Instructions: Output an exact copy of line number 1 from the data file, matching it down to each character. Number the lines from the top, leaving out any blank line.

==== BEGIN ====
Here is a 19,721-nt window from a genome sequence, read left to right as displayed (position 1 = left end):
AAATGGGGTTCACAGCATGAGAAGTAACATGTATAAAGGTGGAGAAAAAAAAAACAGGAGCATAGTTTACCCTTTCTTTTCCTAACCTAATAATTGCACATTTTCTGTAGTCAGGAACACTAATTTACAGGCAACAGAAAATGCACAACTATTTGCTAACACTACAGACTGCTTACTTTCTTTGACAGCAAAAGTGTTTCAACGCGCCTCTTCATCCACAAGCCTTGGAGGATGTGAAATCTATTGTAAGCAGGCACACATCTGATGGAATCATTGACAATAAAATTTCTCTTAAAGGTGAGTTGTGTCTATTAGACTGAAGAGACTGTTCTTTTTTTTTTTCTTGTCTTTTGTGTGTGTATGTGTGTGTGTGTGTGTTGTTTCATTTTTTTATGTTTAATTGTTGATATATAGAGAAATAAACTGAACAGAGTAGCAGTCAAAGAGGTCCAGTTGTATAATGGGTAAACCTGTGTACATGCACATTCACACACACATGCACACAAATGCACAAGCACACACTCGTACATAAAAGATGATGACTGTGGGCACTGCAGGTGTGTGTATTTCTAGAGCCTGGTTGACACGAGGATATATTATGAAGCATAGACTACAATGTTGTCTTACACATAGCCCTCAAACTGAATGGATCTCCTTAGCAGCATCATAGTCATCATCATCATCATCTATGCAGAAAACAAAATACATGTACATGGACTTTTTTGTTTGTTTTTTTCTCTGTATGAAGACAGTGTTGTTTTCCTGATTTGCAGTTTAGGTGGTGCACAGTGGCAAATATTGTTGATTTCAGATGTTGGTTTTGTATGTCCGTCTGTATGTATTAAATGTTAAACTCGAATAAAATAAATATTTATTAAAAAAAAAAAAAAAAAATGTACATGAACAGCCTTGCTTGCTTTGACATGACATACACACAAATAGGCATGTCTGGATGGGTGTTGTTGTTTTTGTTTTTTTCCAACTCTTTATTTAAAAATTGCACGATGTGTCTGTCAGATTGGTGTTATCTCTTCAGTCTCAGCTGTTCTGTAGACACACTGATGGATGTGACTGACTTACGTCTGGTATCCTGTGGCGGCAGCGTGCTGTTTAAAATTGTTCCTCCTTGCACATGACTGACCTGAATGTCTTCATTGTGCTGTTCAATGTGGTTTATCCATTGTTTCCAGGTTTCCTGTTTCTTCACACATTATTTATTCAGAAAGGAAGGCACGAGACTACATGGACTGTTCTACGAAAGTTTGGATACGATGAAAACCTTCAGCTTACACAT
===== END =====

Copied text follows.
Here is a 19,721-nt window from a genome sequence, read left to right as displayed (position 1 = left end):